Comparing Steinbeck's Of Mice And Men And The Catcher In The

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Since the beginning of the United States of America, there has been a vision. A vision that all men had the right to the pursuit of happiness, and that through a man’s own hard work and persistence, he could achieve that happiness. This vision, often coined the American dream, upholds the idea that a man will be made or ruined by his own deeds and actions; a belief eerily similar to a saying of famous English philosopher Edmund Burke, in which he states “All men that are ruined, are ruined on the side of their natural propensities.”. It should come as no surprise, therefore, that popular American works in the 20th century, such as Steinbeck’s Of Mice and Men and J.D. Salinger’s The Catcher in the Rye, would reflect this saying in their characters. In fact, both novels aptly demonstrate the validity of Burke’s statement through both the fate of their main characters Lennie Small and Holden Caulfield and the fortunes of various side characters that appear throughout the books. Lennie Small, one of the two main characters from Of Mice and Men, provided an excellent example of the truth in Burke’s statement when he brought about…show more content…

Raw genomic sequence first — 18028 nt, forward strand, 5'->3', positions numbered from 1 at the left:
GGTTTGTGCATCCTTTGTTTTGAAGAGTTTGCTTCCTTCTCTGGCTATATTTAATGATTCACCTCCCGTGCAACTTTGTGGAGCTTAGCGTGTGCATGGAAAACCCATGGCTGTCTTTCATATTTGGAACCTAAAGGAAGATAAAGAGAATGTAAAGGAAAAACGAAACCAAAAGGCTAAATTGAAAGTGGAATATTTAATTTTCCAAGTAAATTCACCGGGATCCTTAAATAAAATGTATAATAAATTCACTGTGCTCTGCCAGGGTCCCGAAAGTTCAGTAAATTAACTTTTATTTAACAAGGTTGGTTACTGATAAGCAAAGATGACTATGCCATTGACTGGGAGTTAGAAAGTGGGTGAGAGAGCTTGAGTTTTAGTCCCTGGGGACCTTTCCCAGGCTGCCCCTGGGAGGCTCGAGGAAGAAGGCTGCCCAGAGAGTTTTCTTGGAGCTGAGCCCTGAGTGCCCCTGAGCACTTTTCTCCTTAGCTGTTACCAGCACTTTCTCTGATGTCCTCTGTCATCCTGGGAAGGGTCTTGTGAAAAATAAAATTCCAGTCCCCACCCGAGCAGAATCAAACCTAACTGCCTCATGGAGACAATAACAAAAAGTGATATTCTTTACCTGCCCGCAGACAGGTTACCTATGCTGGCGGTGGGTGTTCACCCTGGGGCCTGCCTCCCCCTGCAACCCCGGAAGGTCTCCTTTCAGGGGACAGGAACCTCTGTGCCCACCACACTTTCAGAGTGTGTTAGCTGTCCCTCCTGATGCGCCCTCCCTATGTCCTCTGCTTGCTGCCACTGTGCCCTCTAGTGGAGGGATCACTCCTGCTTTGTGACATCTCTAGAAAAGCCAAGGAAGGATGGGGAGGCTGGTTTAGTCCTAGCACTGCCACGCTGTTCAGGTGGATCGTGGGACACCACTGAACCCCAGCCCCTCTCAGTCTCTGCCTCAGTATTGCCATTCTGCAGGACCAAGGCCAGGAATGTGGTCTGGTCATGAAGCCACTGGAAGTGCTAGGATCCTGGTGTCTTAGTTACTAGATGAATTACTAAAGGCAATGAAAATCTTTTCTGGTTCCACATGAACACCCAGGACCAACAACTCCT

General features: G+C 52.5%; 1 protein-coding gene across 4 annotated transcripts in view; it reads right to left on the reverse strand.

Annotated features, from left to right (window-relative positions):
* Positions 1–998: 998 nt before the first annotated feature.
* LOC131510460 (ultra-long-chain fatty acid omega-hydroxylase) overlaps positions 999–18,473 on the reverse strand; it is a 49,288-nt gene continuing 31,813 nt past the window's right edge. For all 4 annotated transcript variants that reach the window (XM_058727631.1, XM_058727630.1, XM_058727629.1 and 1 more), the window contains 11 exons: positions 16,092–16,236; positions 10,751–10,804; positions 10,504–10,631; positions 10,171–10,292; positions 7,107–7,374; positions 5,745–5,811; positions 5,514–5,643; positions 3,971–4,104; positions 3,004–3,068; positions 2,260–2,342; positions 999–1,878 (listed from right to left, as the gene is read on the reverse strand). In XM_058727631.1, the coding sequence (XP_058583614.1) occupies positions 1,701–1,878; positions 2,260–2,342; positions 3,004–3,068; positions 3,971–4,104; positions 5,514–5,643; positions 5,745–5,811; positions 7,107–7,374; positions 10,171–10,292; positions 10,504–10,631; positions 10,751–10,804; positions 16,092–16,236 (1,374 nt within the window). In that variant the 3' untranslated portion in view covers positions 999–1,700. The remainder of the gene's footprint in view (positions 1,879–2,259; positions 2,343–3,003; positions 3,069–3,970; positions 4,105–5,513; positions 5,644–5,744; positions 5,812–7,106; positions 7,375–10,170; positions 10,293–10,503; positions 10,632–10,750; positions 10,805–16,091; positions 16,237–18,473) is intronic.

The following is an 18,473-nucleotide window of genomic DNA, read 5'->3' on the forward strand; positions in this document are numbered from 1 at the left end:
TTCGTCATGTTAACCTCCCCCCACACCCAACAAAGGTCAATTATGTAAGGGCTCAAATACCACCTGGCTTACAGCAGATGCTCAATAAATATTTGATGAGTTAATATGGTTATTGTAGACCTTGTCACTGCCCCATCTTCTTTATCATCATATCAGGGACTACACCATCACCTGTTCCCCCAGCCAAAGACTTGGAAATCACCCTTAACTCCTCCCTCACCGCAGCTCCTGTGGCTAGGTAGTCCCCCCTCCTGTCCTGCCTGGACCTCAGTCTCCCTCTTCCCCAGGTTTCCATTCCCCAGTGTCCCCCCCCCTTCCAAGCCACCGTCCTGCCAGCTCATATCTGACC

In Of Mice and Men it offered the fate of George and the other ranch hands. Their lot in life was summed up by another character in the novel, Crooks the stable buck, when Crooks told Lenny that he has seen hundreds of ranch workers come and go, each dreaming of owning their own land, but not one of them ever retaining enough control of their finances when it came to drink or women. (Steinbeck 72) In The Catcher in the Rye, it featured Straddler and the three tourist women; all four of whom were too wrapped up in themselves to successfully obtain the objects they sought.(Steinbeck) These side characters each brought some of their hopes and dreams to the table, and lost those hopes and dreams due to their wasteful

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